History is what somebody wants us to think happened

I have enjoyed watching Terry Jones‘ (yes, the Monty Python guy) documentaries about the Crusades, Medieval Lives, and the Barbarians. They are all very well done, and give a different perspective than the traditional historical view, for instance pointing out that the way we see barbarians today is largely Roman propaganda, still effective 1500 years later.

(Watch the Crusades, Medieval Lives and the Barbarians online.)

Another excellent documentary is When the Moors Ruled in Europe, showing how the Renaissance – and what we know as modern European culture – was born out of the Islamic Golden Age. (Watch it here.) Islam and Islamic culture has traditionally been seen as an enemy in Europe, and this is a good antidote to Islamophobia and a way to nuance the picture somewhat.

We all know that history is “often what people want us to think happened” as Terry Jones says. History is constructed by those in power, often to protect their own interest.

What do I find when I explore this for myself, when I look at my own stories about the past? Well, I can certainly find how my stories about the past are colored by my situation and attitudes now. And even more importantly, I find that my past is quite literally imagined. It is a mental field creation, and that is the only place it lives.

When I look at my future, I find the same. My scenarios about the future are also imagined, they live only in the mental field.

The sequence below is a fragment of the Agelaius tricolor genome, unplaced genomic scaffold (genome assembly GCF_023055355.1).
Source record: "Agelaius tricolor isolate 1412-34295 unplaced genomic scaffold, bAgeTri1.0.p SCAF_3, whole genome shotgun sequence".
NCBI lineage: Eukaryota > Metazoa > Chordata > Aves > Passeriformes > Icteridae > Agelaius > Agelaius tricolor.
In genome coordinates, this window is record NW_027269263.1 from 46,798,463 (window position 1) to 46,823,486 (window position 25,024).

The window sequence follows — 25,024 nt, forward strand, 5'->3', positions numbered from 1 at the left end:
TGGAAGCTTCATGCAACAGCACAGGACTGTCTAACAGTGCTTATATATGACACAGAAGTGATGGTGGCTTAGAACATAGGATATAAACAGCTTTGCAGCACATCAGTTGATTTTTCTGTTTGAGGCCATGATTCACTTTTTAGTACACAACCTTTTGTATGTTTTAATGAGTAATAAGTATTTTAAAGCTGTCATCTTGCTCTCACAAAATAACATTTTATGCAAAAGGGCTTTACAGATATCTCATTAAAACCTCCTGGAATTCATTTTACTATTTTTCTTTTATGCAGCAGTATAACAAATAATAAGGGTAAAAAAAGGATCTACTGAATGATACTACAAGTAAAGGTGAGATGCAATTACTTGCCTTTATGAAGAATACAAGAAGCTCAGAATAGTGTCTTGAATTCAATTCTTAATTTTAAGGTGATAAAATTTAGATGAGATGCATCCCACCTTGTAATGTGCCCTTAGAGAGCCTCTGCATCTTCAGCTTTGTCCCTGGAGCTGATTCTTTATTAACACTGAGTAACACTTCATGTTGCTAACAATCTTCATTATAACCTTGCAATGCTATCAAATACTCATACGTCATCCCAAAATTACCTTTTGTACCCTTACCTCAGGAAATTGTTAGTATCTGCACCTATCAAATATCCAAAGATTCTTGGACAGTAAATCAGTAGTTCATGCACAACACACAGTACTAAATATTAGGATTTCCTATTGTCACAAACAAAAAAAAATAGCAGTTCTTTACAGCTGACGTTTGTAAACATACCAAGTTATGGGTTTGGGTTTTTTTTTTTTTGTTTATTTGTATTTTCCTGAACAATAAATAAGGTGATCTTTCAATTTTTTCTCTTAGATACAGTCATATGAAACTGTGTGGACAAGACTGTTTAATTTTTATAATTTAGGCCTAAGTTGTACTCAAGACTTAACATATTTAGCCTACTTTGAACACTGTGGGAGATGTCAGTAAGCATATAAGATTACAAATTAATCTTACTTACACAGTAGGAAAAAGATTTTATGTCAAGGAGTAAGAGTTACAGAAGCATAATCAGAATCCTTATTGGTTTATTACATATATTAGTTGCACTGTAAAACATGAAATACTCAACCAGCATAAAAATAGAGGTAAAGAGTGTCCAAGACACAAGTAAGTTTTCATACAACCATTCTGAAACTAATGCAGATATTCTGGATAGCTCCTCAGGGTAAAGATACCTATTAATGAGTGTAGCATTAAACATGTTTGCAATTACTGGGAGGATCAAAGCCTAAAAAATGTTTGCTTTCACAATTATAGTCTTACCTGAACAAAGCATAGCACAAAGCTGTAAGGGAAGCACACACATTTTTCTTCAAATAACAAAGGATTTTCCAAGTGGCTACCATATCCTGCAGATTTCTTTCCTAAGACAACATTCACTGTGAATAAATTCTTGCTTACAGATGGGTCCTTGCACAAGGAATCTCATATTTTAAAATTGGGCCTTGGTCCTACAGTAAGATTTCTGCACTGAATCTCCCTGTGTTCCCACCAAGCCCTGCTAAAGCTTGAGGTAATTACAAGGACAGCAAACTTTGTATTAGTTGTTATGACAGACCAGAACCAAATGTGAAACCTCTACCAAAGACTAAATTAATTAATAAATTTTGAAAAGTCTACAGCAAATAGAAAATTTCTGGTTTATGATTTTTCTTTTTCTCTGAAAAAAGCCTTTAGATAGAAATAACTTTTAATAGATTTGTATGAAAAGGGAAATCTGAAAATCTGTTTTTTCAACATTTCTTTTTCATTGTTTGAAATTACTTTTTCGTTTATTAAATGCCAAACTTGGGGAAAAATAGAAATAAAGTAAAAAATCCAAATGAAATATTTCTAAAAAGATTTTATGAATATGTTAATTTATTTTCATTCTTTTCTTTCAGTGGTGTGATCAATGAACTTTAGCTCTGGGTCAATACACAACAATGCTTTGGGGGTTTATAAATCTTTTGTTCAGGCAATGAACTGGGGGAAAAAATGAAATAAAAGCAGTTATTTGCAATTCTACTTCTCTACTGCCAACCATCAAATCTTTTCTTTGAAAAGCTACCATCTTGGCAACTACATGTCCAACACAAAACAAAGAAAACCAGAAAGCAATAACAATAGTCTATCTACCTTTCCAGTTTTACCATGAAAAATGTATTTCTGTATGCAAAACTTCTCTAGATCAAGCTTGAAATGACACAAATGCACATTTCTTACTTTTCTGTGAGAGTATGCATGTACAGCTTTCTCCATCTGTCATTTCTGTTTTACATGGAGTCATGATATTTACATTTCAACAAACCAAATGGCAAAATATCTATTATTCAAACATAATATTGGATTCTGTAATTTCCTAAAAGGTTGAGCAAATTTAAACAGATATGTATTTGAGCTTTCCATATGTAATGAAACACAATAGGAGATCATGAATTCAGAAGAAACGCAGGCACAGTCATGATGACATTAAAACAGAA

These stories about the past and future are of course very useful. They help my human self orient and function in the world. If I take them as real and substantial, I act as if they were real and get caught up in drama. If I see them as stories with a practical and limited function only, I can use them as tools.

Seeing that past and future are quite literally imagined, the next question gives itself: What about the present? Is that too a mental field creation?

When I look at the present, I find that my stories about the “present” are always about something that just happened, they are really about the past.

Looking a little closer, I find that my story about the existence of a present hinges on my stories about a past and future. If I take the past and future as real, then the present is the razor’s edge between the two, and it seems very difficult to “stay in the present”.

I may recognize the past and future as imagined and happening in the present, but even here, there is a slight sense of a boundary. A present as opposed to something else.

The stories about the existence and content of a present are also – literally – imagined. They are mental field creations. An imagined overlay on the other sense fields. An interpretation. Again, it can be very useful in a practical sense, but it is still only imagined. There is no absolute “truth” to any of it.

Initial outline…

  • past, future, present
    • an idea of a past, future, present
    • ideas about the content of each
      • infinite number of flavors, perspectives, views possible
    • in both cases
      • literally imaginary, mental field creations
      • very useful but also only imaginary
  • present
    • within past/future/present context, always about something that just happened, a past
    • can only exist within past/future/present context
      • if see that past/future is here now, can still be a slight sense of a boundary
    • recognize the idea of a present – and its content – as imagined
      • idea of past, future and present
      • idea of a present that has boundaries somewhere
      • and ideas about the content of this present
      • all imagined, all mental field crations

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